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If you are going to the Human Proteome Organization World Congress in Taiwan next week, please stop by and visit us in booth 23.

We look at the reasons why the false discovery rate (FDR) for modified peptides can be much higher than for the search as a whole and what precautions you can take to minimise the problem.

This month's highlighted publication shows the deep characterization of a famous poxvirus. If you have a recent publication that you would like us to consider for an upcoming Newsletter, please send us a PDF or a URL.

Mascot tip of the month is an important update concerning the dropping of 'gi number' identifiers by NCBI.

Please have a read and feel free to contact us if you have any comments or questions.


September 2016

High FDRs for methylated peptides
Featured publication
Mascot tip of the month

High FDR's for methylated peptides

Using a target/decoy search to estimate false discovery rate is an excellent validation method for MS/MS searches of large data sets, and has been extensively used by researchers for the past 10 years. However, a recent publication from the University of New South Wales reported FDR's for methylated peptides as high as 70%, even though the global FDR was less than 1%.

This important and well executed study raises some important questions concerning the accuracy and interpretation of database search results:

  • We cannot assume that the global FDR applies to a subgroup of matches, such as modified peptides
  • Target/decoy estimates the fraction of chance matches to unrelated sequences. It doesn’t model matches to homologous peptides or peptides with alternative arrangements of modifications
  • We depend on competition to exclude certain types of false match
  • Database search cannot tell you whether a modification has the correct elemental composition but the wrong structure or a modification is artefactual rather than post-translational
  • FDRs can be based on counts of PSMs or counts of distinct sequences but don’t mix them; use one or the other consistently
  • Combining sets of search results where the FDR is based on counts of distinct sequences is not straightforward

These factors are analysed over a series of three blog articles (part I, part II, part III). Some are limitations of the method that we can do little about. In other cases, there are ways to minimise the problem. In particular, deciding which modifications should be selected as fixed or variable and which can be left to be found by an error tolerant search.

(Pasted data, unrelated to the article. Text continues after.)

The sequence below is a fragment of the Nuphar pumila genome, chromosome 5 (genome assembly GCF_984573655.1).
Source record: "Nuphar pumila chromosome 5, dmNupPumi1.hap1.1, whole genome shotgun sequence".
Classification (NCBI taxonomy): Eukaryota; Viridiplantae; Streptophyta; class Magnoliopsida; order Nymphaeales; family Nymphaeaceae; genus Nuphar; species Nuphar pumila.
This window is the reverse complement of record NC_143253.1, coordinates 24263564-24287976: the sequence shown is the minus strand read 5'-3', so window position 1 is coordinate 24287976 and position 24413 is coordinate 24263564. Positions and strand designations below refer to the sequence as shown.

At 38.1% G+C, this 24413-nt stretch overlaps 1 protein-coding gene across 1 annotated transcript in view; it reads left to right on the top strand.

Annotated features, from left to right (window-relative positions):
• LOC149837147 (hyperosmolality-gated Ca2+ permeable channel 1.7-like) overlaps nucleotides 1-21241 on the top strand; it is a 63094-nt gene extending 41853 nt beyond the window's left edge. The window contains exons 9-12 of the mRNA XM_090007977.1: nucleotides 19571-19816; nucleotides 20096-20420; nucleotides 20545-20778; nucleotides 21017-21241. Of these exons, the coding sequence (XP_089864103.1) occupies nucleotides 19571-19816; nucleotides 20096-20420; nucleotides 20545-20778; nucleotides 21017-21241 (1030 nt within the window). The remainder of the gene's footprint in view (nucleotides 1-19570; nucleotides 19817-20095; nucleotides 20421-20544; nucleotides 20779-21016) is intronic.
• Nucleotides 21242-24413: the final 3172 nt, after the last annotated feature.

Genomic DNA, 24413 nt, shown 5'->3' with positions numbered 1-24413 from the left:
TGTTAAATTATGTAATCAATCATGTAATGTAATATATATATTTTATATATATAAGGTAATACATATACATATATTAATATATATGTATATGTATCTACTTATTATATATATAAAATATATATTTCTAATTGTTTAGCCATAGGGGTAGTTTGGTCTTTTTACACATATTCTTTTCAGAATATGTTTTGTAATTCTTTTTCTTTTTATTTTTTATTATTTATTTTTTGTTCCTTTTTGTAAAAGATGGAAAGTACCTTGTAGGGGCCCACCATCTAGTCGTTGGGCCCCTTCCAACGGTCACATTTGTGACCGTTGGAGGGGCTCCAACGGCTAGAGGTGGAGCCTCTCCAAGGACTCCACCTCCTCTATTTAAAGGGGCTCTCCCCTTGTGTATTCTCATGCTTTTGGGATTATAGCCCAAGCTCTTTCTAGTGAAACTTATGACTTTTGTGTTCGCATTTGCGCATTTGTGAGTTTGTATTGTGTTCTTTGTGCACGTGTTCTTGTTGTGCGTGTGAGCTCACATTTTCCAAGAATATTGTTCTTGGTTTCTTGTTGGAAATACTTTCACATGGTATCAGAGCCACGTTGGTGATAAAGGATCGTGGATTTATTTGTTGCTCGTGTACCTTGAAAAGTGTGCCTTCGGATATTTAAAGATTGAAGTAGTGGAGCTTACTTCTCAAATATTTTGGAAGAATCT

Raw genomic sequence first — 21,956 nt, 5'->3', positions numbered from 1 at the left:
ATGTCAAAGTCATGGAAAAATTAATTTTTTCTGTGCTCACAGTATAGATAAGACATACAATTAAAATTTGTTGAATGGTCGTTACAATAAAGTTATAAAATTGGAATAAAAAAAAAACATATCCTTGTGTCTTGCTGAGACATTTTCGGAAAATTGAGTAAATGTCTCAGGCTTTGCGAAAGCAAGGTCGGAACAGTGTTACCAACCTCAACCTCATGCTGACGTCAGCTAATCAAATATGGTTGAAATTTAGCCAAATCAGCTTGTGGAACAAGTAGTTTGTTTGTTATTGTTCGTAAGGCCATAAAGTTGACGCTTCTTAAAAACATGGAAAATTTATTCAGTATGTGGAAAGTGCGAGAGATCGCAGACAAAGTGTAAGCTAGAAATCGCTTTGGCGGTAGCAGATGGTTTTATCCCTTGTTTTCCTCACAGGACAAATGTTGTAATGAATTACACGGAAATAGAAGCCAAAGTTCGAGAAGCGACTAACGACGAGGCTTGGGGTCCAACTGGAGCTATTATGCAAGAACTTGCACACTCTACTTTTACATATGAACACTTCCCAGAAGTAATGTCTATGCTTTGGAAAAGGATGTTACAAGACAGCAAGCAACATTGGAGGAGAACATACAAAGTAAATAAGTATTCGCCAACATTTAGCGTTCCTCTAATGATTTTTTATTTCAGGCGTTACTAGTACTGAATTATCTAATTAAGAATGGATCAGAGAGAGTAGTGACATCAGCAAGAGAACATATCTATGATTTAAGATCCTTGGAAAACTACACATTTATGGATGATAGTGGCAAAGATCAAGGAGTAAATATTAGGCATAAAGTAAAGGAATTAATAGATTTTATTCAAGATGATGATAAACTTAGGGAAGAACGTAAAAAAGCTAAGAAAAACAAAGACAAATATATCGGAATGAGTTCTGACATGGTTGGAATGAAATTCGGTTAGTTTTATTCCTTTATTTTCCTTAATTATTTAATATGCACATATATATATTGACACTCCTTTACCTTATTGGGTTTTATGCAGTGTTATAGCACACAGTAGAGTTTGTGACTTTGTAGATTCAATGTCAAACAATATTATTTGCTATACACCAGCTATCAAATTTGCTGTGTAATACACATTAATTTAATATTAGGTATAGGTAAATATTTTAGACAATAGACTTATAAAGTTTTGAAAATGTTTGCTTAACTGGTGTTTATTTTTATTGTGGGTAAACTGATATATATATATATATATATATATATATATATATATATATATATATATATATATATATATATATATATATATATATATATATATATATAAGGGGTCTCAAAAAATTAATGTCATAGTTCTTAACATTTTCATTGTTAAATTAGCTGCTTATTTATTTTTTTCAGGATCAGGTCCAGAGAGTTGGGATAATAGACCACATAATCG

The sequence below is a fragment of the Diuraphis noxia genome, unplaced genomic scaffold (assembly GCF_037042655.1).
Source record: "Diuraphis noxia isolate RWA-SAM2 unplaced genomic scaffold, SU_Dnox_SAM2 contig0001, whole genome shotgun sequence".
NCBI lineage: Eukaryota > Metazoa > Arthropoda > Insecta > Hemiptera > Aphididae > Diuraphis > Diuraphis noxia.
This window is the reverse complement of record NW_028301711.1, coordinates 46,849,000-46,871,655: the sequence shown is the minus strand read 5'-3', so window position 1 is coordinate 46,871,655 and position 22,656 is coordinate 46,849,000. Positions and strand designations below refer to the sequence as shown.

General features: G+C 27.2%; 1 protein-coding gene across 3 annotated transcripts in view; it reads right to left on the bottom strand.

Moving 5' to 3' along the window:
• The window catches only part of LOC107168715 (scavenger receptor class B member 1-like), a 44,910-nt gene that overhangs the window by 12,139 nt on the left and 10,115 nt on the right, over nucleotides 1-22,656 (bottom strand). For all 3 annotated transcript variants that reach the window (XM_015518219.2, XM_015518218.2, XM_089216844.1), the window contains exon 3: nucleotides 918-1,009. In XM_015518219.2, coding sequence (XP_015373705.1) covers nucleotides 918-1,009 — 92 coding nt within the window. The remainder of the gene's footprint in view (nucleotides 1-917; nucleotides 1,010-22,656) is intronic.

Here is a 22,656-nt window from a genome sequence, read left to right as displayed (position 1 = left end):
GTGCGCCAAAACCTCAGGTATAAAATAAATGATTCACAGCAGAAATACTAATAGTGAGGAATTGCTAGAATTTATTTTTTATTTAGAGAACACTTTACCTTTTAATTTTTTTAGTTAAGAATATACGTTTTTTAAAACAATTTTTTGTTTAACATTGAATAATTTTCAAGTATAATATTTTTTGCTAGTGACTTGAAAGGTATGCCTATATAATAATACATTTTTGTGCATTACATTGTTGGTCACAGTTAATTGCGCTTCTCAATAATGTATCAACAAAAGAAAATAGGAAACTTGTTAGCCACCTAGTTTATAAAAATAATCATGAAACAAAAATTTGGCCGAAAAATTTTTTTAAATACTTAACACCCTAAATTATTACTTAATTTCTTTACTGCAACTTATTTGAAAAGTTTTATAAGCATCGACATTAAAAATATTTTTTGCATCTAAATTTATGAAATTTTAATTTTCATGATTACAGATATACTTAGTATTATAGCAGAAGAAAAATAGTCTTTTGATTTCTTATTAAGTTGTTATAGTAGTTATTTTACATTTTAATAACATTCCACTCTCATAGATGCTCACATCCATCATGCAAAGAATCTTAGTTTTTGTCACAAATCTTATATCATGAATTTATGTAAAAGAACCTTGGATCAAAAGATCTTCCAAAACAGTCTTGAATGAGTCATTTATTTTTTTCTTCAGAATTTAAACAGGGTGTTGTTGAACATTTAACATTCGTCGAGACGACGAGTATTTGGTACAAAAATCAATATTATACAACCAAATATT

ROC curve

Featured publication using Mascot

Here we highlight a recent interesting and important publication that employs Mascot for protein identification, quantitation, or characterization. If you would like one of your papers highlighted here please send us a PDF or a URL.


Protein primary structure of the Vaccinia virion at increased resolution

Tuan Ngo, Yeva Mirzakhanyan, Nissin Moussatche and Paul David Gershon

Journal of Virology, published online August 24, 2016

The vaccinia virus is a large, complex member of the poxvirus family, and was utilized in the eradication of smallpox. Though widely studied, the details of its protein components were not fully understood. The authors here undertook a very detailed analysis or the proteome of vaccinia with a variety of sample preparations and methods.

Four endoproeteases and CNBr digested the virion proteome, and LC-MS/MS with CID, HCD, or ETD followed by Mascot search produced new details on vaccinia. Additionally 18O-ATP labelling and IMAC preparation helped elucidate the phosphopeptides.

This resulted in the detection of over 88% of the theoretical proteome including the first-time detection of products from 27 open reading frames. Additionally the size of the characterized virion phosphoproteome was doubled from 189 to 396 unique phosphorylation sites.

Thumbnail from featured publication

Mascot tip of the month

NCBI have dropped 'gi number' identifiers from the 'nr' protein database a little earlier than previously announced.

The strengths of nr are that it is comprehensive and frequently updated. The downside is that it is a huge database. As of September 2016, the 54 GB Fasta file contained 94 million entries. In most cases, there are better choices of database, such as a subset of GenBank for the organism of interest or a Uniprot complete proteome.

If you are part way through a major project or have a workflow that absolutely requires the continued use of gi numbers as identifiers, you will need to freeze nr at or before the 21 August 2016 release. That is, you must disable any type of automatic updating.

The nr Fasta and taxonomy index files currently available for download from NCBI contain some errors and omissions. We have posted new configuration details, but it is likely that we will be able to improve on these in a few weeks time, as things settle down, so don't rush to update this database on your in-house Mascot Server.

NCBI dumps gi numbers

About Matrix Science

Matrix Science is a provider of bioinformatics tools to proteomics researchers and scientists, enabling the rapid, confident identification and quantitation of proteins. Mascot software products fully support data from mass spectrometry instruments made by Agilent, Bruker, Sciex, Shimadzu, Thermo Scientific, and Waters.

Please contact us or one of our marketing partners for more information on how you can power your proteomics with Mascot.


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